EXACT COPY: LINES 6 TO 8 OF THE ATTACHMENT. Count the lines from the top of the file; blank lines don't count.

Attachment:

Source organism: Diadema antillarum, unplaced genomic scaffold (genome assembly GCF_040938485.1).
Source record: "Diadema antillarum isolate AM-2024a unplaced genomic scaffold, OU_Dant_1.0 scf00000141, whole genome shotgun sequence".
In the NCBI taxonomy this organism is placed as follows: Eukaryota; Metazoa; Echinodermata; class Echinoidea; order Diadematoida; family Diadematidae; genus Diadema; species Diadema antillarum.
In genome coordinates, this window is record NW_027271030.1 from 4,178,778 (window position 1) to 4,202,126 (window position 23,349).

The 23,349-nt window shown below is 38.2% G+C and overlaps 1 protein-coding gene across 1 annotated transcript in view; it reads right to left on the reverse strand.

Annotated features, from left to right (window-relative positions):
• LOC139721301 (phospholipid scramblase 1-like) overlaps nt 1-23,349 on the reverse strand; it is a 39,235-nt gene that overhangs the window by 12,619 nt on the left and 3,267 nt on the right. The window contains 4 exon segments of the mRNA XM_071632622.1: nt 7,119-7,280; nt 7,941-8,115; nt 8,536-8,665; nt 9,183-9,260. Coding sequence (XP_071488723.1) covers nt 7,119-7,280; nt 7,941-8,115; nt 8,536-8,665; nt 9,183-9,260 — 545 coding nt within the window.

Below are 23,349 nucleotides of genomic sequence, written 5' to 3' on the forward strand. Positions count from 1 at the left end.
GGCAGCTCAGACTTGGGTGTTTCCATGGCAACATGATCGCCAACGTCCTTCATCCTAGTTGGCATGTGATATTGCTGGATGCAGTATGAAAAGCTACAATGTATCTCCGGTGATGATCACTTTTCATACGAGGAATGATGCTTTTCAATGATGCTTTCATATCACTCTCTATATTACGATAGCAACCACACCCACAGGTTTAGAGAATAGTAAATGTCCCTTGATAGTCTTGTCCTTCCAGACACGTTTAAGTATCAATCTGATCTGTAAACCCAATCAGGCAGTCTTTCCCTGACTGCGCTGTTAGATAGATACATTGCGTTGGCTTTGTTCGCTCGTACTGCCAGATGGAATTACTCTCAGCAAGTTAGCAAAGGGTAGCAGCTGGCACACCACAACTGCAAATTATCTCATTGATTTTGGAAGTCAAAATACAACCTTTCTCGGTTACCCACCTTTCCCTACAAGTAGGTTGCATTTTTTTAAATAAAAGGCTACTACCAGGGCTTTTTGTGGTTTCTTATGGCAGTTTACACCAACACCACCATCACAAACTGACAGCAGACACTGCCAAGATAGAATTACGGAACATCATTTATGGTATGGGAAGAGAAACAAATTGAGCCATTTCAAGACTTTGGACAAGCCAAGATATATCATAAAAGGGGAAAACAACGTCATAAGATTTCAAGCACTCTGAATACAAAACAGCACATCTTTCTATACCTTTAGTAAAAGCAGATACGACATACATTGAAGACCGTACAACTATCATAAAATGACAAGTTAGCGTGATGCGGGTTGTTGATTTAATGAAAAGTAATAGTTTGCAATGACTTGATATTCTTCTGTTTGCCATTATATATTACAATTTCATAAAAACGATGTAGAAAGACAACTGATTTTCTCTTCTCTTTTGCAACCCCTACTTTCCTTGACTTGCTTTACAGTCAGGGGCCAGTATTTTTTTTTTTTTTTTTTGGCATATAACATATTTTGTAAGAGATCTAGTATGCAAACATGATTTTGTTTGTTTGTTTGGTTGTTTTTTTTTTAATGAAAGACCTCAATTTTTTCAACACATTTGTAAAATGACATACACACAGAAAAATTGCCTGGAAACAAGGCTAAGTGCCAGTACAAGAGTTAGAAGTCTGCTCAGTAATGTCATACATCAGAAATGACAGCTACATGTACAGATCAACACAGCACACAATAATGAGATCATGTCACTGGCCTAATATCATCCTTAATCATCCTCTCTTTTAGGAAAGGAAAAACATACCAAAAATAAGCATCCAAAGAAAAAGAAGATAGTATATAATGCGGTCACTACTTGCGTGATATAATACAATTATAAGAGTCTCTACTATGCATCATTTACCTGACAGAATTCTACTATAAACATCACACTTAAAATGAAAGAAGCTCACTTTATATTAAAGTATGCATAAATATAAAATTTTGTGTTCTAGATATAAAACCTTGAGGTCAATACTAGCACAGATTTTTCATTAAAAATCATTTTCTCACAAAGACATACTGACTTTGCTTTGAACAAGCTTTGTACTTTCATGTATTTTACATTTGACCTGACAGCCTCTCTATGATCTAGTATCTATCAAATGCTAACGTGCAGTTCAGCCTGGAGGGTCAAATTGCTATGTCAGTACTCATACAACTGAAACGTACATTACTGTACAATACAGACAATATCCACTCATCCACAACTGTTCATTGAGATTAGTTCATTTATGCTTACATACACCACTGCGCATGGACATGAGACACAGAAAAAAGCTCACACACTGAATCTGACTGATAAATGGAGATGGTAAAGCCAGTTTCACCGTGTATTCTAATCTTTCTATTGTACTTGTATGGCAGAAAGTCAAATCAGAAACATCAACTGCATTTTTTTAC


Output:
Annotated features, from left to right (window-relative positions):
• LOC139721301 (phospholipid scramblase 1-like) overlaps nt 1-23,349 on the reverse strand; it is a 39,235-nt gene that overhangs the window by 12,619 nt on the left and 3,267 nt on the right. The window contains 4 exon segments of the mRNA XM_071632622.1: nt 7,119-7,280; nt 7,941-8,115; nt 8,536-8,665; nt 9,183-9,260. Coding sequence (XP_071488723.1) covers nt 7,119-7,280; nt 7,941-8,115; nt 8,536-8,665; nt 9,183-9,260 — 545 coding nt within the window.

Below are 23,349 nucleotides of genomic sequence, written 5' to 3' on the forward strand. Positions count from 1 at the left end.